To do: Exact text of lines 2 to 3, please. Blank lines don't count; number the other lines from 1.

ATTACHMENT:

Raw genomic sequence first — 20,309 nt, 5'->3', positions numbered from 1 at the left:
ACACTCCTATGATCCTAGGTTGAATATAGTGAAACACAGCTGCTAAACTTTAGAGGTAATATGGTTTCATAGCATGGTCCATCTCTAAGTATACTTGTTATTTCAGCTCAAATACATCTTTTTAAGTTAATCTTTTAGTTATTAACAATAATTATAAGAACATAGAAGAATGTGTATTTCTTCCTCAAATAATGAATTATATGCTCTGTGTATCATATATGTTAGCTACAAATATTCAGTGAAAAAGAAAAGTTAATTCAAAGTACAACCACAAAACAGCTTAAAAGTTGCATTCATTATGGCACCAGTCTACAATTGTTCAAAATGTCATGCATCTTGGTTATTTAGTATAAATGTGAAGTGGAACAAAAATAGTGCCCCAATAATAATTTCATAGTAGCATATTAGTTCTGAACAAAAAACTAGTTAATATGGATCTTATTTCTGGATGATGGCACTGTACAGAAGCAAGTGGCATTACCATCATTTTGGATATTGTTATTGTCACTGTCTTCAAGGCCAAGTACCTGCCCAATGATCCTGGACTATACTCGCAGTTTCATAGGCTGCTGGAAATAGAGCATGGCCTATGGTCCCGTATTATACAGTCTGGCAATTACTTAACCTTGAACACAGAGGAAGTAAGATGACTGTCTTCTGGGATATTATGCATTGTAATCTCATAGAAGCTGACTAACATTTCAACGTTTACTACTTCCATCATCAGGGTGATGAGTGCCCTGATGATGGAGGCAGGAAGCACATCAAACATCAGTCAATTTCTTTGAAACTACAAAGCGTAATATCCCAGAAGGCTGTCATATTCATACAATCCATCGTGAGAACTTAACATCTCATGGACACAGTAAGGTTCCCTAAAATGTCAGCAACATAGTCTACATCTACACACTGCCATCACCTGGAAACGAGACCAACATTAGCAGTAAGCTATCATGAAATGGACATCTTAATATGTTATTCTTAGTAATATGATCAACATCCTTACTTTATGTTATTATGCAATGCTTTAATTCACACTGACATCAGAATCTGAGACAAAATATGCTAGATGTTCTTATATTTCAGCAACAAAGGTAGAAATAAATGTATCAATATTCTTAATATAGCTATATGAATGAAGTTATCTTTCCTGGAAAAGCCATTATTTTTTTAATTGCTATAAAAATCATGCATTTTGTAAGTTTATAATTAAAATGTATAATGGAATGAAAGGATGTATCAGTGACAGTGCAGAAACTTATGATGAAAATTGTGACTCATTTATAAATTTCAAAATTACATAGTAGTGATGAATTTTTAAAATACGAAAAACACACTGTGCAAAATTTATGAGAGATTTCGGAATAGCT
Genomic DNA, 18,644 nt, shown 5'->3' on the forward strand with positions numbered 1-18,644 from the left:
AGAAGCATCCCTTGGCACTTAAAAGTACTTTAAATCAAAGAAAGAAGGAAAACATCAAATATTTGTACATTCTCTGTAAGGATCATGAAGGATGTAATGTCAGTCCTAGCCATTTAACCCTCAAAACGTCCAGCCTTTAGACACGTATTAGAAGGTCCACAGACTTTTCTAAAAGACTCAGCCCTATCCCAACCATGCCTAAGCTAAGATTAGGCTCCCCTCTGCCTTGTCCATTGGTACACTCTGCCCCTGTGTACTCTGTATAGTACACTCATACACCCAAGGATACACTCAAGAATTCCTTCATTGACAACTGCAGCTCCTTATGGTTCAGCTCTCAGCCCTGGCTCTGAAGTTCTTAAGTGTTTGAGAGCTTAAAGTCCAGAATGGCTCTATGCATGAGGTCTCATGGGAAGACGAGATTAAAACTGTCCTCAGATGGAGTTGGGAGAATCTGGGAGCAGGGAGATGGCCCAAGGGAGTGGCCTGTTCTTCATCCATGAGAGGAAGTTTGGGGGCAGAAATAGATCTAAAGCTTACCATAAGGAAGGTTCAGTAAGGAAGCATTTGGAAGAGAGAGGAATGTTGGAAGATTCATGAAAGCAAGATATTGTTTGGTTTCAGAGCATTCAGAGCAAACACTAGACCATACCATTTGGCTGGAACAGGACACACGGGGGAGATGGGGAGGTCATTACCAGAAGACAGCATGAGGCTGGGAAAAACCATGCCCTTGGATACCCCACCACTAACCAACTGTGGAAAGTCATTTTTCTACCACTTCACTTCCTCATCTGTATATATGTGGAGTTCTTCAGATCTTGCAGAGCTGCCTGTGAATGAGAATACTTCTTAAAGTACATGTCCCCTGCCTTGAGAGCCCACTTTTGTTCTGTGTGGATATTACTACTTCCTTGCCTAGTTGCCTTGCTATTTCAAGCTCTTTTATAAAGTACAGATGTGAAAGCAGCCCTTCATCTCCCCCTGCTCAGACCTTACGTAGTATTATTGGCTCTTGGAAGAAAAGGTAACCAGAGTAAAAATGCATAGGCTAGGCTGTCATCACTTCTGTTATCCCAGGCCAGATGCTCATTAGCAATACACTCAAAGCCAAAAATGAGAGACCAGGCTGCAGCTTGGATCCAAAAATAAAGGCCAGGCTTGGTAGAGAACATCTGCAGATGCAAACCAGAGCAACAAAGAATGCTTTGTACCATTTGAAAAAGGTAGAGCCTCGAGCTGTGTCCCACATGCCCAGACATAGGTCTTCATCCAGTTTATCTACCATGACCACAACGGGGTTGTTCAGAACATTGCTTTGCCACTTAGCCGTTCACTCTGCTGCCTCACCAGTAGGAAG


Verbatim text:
ACACTCCTATGATCCTAGGTTGAATATAGTGAAACACAGCTGCTAAACTTTAGAGGTAATATGGTTTCATAGCATGGTCCATCTCTAAGTATACTTGTTATTTCAGCTCAAATACATCTTTTTAAGTTAATCTTTTAGTTATTAACAATAATTATAAGAACATAGAAGAATGTGTATTTCTTCCTCAAATAATGAATTATATGCTCTGTGTATCATATATGTTAGCTACAAATATTCAGTGAAAAAGAAAAGTTAATTCAAAGTACAACCACAAAACAGCTTAAAAGTTGCATTCATTATGGCACCAGTCTACAATTGTTCAAAATGTCATGCATCTTGGTTATTTAGTATAAATGTGAAGTGGAACAAAAATAGTGCCCCAATAATAATTTCATAGTAGCATATTAGTTCTGAACAAAAAACTAGTTAATATGGATCTTATTTCTGGATGATGGCACTGTACAGAAGCAAGTGGCATTACCATCATTTTGGATATTGTTATTGTCACTGTCTTCAAGGCCAAGTACCTGCCCAATGATCCTGGACTATACTCGCAGTTTCATAGGCTGCTGGAAATAGAGCATGGCCTATGGTCCCGTATTATACAGTCTGGCAATTACTTAACCTTGAACACAGAGGAAGTAAGATGACTGTCTTCTGGGATATTATGCATTGTAATCTCATAGAAGCTGACTAACATTTCAACGTTTACTACTTCCATCATCAGGGTGATGAGTGCCCTGATGATGGAGGCAGGAAGCACATCAAACATCAGTCAATTTCTTTGAAACTACAAAGCGTAATATCCCAGAAGGCTGTCATATTCATACAATCCATCGTGAGAACTTAACATCTCATGGACACAGTAAGGTTCCCTAAAATGTCAGCAACATAGTCTACATCTACACACTGCCATCACCTGGAAACGAGACCAACATTAGCAGTAAGCTATCATGAAATGGACATCTTAATATGTTATTCTTAGTAATATGATCAACATCCTTACTTTATGTTATTATGCAATGCTTTAATTCACACTGACATCAGAATCTGAGACAAAATATGCTAGATGTTCTTATATTTCAGCAACAAAGGTAGAAATAAATGTATCAATATTCTTAATATAGCTATATGAATGAAGTTATCTTTCCTGGAAAAGCCATTATTTTTTTAATTGCTATAAAAATCATGCATTTTGTAAGTTTATAATTAAAATGTATAATGGAATGAAAGGATGTATCAGTGACAGTGCAGAAACTTATGATGAAAATTGTGACTCATTTATAAATTTCAAAATTACATAGTAGTGATGAATTTTTAAAATACGAAAAACACACTGTGCAAAATTTATGAGAGATTTCGGAATAGCT
Genomic DNA, 18,644 nt, shown 5'->3' on the forward strand with positions numbered 1-18,644 from the left: